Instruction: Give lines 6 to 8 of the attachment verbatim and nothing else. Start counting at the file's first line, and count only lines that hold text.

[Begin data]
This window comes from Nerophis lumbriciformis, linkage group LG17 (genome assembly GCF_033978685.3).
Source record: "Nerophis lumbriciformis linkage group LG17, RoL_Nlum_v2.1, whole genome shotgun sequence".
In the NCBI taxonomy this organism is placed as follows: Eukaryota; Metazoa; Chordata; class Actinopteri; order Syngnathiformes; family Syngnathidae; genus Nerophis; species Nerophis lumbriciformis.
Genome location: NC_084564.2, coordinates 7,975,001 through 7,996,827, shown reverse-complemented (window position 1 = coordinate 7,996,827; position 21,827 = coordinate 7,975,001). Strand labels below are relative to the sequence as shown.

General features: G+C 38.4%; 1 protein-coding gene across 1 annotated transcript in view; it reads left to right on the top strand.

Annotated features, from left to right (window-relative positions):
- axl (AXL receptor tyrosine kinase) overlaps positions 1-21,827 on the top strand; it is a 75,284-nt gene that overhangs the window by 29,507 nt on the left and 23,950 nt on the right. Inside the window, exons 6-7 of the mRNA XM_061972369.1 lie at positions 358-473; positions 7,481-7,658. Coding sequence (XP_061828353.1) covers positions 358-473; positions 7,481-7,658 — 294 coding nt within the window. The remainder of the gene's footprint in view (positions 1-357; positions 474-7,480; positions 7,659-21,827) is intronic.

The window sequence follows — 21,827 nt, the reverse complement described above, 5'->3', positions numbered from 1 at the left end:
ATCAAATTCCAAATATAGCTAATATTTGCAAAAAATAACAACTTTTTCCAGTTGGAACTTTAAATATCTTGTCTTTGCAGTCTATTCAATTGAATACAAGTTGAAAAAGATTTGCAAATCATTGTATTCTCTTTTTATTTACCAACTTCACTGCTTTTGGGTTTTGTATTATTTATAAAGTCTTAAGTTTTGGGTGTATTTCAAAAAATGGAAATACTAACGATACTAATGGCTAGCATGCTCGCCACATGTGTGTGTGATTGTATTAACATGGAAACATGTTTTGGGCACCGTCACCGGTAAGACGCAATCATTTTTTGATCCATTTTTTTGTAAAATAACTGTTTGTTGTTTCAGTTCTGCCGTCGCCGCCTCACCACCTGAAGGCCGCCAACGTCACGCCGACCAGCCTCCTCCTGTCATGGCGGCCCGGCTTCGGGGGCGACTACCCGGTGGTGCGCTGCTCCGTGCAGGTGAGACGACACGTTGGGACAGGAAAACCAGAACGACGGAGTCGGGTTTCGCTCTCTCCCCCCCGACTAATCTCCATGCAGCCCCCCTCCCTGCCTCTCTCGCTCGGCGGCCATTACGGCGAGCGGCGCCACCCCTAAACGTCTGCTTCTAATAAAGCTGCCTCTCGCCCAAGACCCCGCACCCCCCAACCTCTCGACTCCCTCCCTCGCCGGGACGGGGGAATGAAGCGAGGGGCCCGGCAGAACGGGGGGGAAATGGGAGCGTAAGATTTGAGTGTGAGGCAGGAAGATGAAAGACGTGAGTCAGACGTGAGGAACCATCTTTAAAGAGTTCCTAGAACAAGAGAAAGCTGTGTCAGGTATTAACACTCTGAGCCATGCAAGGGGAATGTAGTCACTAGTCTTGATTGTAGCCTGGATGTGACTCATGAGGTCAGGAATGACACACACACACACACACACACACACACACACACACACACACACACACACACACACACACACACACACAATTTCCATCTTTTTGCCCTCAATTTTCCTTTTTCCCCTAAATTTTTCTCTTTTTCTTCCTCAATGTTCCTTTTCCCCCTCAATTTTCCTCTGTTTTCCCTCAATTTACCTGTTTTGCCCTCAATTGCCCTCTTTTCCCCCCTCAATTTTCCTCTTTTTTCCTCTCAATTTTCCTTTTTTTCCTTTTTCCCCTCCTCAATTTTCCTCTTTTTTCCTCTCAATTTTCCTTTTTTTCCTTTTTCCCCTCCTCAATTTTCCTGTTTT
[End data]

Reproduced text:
Annotated features, from left to right (window-relative positions):
- axl (AXL receptor tyrosine kinase) overlaps positions 1-21,827 on the top strand; it is a 75,284-nt gene that overhangs the window by 29,507 nt on the left and 23,950 nt on the right. Inside the window, exons 6-7 of the mRNA XM_061972369.1 lie at positions 358-473; positions 7,481-7,658. Coding sequence (XP_061828353.1) covers positions 358-473; positions 7,481-7,658 — 294 coding nt within the window. The remainder of the gene's footprint in view (positions 1-357; positions 474-7,480; positions 7,659-21,827) is intronic.

The window sequence follows — 21,827 nt, the reverse complement described above, 5'->3', positions numbered from 1 at the left end: